Sweden's SKF to lay off 2,500 workers globally
Workers in Ukraine would be affected most
Swedish bearings maker SKF AB on Wednesday said it is slashing nearly 2,500 jobs from its global work force in a move to adapt to lower demand from the auto sector due to the global financial crisis.
The Goteborg-based company said it had already initiated the process which will reduce its staff by 6 percent. Most of the cuts will be made in Europe and the United States.
The group said it expects "a much lower demand in the fourth quarter," as the impact of the financial turmoil has widened to affect industrial sectors.
SKF`s total sales volume in the quarter is expected to drop some 15 percent compared with last year, it said.
"The negative development within the automotive business has accelerated during the fourth quarter leading to significantly weaker demand than foreseen," SKF Chief Executive Tom Johnstone explained in the statement, noting it was increasingly hurt by clients both reducing production and extending their manufacturing shutdowns.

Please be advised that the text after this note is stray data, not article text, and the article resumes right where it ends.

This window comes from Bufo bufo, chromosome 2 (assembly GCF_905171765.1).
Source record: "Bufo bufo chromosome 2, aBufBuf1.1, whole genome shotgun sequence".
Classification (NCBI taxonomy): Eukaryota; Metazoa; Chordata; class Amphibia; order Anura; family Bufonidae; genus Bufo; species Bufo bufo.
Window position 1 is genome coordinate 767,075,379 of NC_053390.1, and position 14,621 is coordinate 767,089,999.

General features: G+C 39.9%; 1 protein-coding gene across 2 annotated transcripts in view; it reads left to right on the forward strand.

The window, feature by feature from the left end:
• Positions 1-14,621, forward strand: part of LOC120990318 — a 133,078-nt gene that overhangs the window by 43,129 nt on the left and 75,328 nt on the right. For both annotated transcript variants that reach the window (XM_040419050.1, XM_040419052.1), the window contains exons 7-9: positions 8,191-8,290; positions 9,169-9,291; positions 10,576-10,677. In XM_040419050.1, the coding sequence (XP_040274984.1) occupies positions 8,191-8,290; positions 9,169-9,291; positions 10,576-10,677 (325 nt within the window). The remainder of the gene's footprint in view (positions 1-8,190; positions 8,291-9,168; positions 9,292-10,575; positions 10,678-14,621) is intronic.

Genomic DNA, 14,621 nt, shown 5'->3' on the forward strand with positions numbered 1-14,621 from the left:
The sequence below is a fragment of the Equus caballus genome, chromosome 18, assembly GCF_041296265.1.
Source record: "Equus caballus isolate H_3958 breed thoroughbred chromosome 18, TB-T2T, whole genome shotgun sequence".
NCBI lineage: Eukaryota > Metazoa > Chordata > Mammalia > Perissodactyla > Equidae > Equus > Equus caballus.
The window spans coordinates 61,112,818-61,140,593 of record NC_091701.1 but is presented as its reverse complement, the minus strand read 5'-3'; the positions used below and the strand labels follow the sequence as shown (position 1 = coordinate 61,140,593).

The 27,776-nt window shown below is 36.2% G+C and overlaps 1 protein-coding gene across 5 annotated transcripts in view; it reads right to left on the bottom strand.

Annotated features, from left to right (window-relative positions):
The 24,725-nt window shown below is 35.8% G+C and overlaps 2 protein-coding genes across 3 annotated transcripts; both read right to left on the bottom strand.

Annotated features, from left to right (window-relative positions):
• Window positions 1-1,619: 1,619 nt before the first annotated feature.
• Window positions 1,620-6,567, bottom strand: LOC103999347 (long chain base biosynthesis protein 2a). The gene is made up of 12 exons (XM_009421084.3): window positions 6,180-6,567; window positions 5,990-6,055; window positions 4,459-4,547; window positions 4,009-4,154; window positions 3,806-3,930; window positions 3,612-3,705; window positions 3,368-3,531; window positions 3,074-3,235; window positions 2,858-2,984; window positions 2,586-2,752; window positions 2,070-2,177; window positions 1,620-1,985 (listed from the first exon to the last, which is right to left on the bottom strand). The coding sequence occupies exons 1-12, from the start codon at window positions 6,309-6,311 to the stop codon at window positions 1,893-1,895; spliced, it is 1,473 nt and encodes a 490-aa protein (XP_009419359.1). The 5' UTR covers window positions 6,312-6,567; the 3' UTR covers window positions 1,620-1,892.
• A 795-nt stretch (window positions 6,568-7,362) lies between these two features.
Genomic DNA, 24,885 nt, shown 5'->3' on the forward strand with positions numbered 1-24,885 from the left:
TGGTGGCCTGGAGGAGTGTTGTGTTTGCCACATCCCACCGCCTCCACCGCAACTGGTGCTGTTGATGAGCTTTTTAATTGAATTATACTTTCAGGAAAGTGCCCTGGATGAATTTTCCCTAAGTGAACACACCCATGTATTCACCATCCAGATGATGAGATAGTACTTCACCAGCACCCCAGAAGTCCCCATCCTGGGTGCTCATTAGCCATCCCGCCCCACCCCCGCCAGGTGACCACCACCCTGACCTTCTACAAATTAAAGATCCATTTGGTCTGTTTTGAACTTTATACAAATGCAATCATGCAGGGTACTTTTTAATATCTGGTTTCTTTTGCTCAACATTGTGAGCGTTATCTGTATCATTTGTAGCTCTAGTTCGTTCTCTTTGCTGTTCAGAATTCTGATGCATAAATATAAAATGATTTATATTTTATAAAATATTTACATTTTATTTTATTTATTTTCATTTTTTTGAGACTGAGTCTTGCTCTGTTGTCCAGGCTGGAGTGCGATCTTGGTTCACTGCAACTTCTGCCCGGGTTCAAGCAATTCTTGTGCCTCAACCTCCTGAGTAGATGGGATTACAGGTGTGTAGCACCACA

The move is expected to cost around 470 million kronor ($58 million) in total, most of which will be charged in the fourth quarter. In terms of savings, it will boost the company by an estimated 250 million kronor a year when fully implemented by early 2010, it said.
Company officials were not immediately available for comment, but SKF spokeswoman Ingalill Ostman told Swedish news agency TT that workers in the U.S., France, Italy and Ukraine would be affected most by the cuts. No reductions would be made in Sweden, she said.
"The explanation is that Sweden is a relatively small supplier to the automotive industry and that is where we see this tough market development," said Ostman, the spokeswoman.
Besides the job cuts, the company will also cut overtime and reduce temporary staff and flexibility arrangements, the company said.
SKF stock rose 2.6 percent to 70 kronor in early Stockholm trading.
The company has nearly 43,000 staff worldwide.